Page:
When I read that suspended defensemen James Wisniewski was sitting in the press box during the first few games of the season chomping at the bit, I wondered what really could be the outcome of his return. I wasn't about to overlook his character which is usually invaluable in a locker room, but I couldn't help but be intrigued by the thought of one player making the difference between an 0-7-1 team, and victory.
Sure enough, he came through. Playing more than 27 minutes last night, and being the anchor of just about every single rush the Jackets made while he was on the ice, not to mention quarterbacking what appeared to be a legitimate powerplay, he had more of an impact than I could have ever expected. With that said, however, it does give a tremendous indication of how desperately the Jackets needed a top tier defensemen on their roster, and how much of an impact one came make on both ends of the ice.
To start, lets consider his presence on the puck when he has possession leaving the defensive zone. If the puck isn't already on his stick, it will be. His teammates (and I am sure this was designed) found him with the puck to begin the breakout probably 80% of the time, especially if there was room to work. This is a tremendous decision too, considering how much poise and creativity Wisniewski shows with the puck on his stick. Not once, but a handful of times he made tricky passes to lead players sometimes only a couple feet away from him, and on one occasion a pass off the boards from two full zones away to a player waiting at the opposing blueline. These passes are what the Jackets have been missing on the breakout, and the effectiveness of them caused the Red Wings to spread out their neutral zone play.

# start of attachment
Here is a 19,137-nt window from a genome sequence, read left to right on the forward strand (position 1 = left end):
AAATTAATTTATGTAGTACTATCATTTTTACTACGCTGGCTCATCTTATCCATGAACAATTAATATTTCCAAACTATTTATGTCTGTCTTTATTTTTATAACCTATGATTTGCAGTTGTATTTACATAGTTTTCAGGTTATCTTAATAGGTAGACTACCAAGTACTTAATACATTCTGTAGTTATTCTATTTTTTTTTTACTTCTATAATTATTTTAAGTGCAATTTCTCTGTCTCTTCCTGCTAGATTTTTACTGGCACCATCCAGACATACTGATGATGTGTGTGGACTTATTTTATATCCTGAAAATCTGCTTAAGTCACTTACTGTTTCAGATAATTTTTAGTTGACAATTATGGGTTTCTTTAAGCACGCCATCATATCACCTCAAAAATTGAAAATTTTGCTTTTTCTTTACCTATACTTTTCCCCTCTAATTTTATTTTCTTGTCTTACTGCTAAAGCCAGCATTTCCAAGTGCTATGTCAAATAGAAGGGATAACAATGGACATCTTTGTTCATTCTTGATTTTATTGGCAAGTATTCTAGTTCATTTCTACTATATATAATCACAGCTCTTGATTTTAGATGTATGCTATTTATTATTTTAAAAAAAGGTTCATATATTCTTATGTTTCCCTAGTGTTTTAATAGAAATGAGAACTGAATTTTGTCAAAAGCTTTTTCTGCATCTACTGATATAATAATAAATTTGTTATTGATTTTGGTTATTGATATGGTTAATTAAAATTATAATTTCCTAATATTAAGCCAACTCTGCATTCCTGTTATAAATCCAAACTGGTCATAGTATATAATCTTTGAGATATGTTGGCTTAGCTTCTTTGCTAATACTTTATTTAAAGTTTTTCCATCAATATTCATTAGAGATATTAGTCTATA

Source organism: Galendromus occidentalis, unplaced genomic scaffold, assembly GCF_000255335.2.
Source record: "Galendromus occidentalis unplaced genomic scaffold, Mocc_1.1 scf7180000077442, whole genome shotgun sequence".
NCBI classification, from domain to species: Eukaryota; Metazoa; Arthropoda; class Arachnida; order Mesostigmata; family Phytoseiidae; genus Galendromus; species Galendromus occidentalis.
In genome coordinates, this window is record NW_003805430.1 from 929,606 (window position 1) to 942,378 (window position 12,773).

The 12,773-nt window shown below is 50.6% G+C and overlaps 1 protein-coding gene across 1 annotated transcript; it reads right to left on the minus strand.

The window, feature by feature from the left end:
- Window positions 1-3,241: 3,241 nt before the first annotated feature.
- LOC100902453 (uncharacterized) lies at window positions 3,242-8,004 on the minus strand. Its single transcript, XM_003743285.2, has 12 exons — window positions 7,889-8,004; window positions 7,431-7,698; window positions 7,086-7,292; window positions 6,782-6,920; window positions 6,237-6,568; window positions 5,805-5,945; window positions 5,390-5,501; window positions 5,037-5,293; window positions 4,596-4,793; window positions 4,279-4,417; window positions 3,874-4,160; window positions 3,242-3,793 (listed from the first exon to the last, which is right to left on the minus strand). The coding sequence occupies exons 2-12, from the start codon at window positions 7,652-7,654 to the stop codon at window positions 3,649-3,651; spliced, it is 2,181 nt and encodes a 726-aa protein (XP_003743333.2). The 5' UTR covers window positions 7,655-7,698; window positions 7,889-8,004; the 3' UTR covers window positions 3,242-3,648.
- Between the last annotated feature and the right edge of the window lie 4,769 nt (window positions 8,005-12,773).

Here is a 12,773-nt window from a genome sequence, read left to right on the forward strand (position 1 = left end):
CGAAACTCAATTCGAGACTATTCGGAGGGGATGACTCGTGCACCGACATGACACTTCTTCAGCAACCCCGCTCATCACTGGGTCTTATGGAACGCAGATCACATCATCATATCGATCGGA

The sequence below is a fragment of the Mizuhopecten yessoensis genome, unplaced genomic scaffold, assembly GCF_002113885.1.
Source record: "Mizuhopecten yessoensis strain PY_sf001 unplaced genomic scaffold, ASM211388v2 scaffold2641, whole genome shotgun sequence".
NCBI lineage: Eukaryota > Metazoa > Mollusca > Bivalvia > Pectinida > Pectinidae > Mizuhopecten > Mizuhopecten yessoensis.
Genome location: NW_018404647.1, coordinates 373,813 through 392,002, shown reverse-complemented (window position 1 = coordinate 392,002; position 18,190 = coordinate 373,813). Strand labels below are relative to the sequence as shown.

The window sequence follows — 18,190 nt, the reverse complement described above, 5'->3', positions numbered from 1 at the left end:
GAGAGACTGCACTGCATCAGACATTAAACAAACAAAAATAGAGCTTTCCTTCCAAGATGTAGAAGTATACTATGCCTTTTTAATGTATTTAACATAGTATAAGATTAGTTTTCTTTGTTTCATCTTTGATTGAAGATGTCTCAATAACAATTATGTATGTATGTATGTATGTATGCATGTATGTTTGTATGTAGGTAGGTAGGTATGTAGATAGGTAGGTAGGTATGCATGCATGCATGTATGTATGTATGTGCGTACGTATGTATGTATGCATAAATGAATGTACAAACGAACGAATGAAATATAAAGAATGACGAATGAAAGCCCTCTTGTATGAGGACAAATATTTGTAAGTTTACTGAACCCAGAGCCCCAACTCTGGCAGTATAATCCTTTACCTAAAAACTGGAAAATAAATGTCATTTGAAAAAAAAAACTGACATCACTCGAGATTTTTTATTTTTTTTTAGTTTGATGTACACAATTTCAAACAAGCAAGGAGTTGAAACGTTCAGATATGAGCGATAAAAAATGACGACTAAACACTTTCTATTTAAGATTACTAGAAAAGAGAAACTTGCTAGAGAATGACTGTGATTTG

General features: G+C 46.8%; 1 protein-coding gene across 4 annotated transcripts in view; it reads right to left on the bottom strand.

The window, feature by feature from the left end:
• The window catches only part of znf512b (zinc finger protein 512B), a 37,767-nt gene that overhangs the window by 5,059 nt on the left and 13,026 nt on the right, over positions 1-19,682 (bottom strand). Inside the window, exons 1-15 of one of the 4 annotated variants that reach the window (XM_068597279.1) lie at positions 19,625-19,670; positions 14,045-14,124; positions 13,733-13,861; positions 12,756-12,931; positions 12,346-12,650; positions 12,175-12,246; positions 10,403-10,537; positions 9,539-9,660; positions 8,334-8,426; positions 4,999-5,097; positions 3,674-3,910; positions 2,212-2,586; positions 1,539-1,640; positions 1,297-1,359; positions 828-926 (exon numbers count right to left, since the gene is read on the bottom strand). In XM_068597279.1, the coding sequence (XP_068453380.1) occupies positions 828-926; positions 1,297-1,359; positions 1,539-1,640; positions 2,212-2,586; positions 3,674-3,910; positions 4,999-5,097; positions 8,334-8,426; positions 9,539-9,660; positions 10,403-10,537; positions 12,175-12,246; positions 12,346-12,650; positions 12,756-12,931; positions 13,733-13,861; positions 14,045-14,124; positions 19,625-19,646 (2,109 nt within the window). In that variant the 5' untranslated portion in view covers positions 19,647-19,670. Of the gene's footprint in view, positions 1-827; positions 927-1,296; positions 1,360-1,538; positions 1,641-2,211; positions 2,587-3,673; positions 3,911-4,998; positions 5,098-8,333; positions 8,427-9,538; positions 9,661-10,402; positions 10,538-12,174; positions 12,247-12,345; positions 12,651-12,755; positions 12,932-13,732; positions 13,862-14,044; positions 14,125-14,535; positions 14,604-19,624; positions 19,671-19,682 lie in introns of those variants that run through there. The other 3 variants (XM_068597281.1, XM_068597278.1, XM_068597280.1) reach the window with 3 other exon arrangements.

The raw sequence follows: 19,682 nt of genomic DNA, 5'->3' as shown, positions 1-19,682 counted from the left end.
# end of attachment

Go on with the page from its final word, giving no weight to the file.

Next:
Moving on to the powerplay, Wisniewski again looks to have the puck on his stick. Last night, the puck found him constantly with the man advantage, but much to the dismay of the casual observer (read: drunk morons) sitting behind me screaming "SHOOOOOT ITTTTT"the Wiz found open lanes to make crisp passes, creating scoring chances down low, as well as spreading out the Wings penalty kill and giving his forwards more room to work with the puck. During previous games, the Jackets defensemen playing against the opposing teams best penalty killers seemed hesitant and rushed with the puck, allowing the other team to collapse on the players down low without any real concern of point possession.
In last nights game, it was clear the respect was given to Wiz, and he made them pay on a number of tremendous opportunities, one slapshot of which just barely hit the top of Conklin's pad (who had no idea where the puck was) and shot up in the air. On several other occasions, Wiz took extremely hard, low shots that just barely missed the net. These are the shots that he should probably spend some time teaching Tyutin how to do in practice, as Fedor seems to get a kick out of the term 'high and wide' when shooting.
The final point I want to touch on, is how valuable Wisniewski is as a top line defensemen. Quite honestly, I am not under the impression that the Jackets have more than one top line defenseman (although Tyutin played a very strong game), so bringing in a player to allow some of the current lineup to shift downwards is hugely beneficial for all involved. Couple that with the fact that a healthy lineup takes out a guy like Johnson (who is AHL inclined) and then allows some flexibility for Arniel to swap between Savard and Moore. Suddenly, the Jackets have options.
If it was a spark the Jackets needed to finally get this season off the ground, Wisniewski provided. His calm demeanor with the puck and extremely creative passing and decision making provide the backbone this team so badly needed on the rush. Wizmas was hopefully only the start to many great nights of hockey left in this season.
Carry the Flag!